Accessibility also favours the use of some form of tool booking system, so those who have to make an effort to travel in aren't disheartened to find necessary equipment already in use. Attendants make this feasible.


There's a lot of “good enough” out there. Good enough is for testing and trials. Through improving skills and active tool maintenance, we want to encourage people to work toward improving the quality of their work.



The Minecraft Principle: If you build a base then you have a responsibility to light it up, so monsters don’t spawn in the dark.


Why "Workbench Alpha"?

The titles “makerspace”, “hackerspace”, “mens shed”, “workshop” and so on, all carry particular associations on both their membership and anticipated activities. We wanted something reasonably free from those associations that could become it's own entity.

“Makerspace” is the least strict term as it covers a wide range of activities, so we're happy to be known as a makerspace, but we didn't want it in the title. To some it still carries a lack of seriousness. “Hackerspace” tends to draw focus disproportionately on computers and security. The “mens sheds” movement has a self-defining gender bias. “Workshop” either gets confused with any number of day class providers, or professional manufacturing centres.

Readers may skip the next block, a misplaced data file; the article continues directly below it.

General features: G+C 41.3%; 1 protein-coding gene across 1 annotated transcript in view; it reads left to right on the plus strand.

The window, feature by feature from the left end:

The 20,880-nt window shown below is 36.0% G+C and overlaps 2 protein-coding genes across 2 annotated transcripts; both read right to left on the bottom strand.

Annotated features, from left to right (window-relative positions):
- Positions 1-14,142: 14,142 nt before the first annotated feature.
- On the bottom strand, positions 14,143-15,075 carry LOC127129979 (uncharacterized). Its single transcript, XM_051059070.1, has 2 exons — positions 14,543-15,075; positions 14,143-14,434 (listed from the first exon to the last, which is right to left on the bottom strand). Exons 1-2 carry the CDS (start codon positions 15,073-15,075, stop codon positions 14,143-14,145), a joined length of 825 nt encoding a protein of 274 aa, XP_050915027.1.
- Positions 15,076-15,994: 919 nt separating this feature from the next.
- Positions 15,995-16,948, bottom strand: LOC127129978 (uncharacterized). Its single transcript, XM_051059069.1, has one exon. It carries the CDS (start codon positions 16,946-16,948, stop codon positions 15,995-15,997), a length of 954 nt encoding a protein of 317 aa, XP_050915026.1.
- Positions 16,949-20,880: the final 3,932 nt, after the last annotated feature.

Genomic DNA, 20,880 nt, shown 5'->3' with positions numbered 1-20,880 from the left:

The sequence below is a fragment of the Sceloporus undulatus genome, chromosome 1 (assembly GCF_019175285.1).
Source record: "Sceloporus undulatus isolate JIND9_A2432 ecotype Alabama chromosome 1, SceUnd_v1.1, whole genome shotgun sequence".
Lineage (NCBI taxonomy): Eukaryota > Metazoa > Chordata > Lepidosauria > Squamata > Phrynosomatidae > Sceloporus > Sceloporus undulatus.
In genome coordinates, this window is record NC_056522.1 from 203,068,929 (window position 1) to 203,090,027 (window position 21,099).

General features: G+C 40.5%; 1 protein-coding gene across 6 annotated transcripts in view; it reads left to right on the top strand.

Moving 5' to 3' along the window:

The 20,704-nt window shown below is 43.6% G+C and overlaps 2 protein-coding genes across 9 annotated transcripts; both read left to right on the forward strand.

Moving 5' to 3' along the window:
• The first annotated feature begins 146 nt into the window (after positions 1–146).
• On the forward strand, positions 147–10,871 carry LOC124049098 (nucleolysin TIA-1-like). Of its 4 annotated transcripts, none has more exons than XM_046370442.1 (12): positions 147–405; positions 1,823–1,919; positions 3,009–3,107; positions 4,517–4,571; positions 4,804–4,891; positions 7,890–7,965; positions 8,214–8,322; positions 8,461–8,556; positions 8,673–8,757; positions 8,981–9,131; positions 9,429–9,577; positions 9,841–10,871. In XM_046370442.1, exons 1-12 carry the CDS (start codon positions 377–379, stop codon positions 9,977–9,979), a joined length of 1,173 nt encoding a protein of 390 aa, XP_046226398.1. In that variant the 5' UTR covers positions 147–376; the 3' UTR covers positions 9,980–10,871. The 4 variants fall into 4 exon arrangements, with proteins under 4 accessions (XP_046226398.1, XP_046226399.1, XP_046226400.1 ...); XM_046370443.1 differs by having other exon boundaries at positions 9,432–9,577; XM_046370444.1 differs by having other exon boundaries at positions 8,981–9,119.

We chose the name Workbench Alpha for two reasons.

Firstly “workbench”. A lot of the above can tend to fixate on the newest tools out there, often neglecting the basics; hand tools, vices, workbenches. The bread and butter of practical work. We wanted something that showed a commitment to ensuring we had a strong foundation supporting any fancy stuff on top.

Secondly “alpha”. Because it's the first. It's also a prototype. A work in progress. And it carries the promise of more to come. A Workbench Beta, Ceta, Detla and so on. See; The Plan

docs/the_idea.txt · Last modified: 2018/08/13 12:20 by sci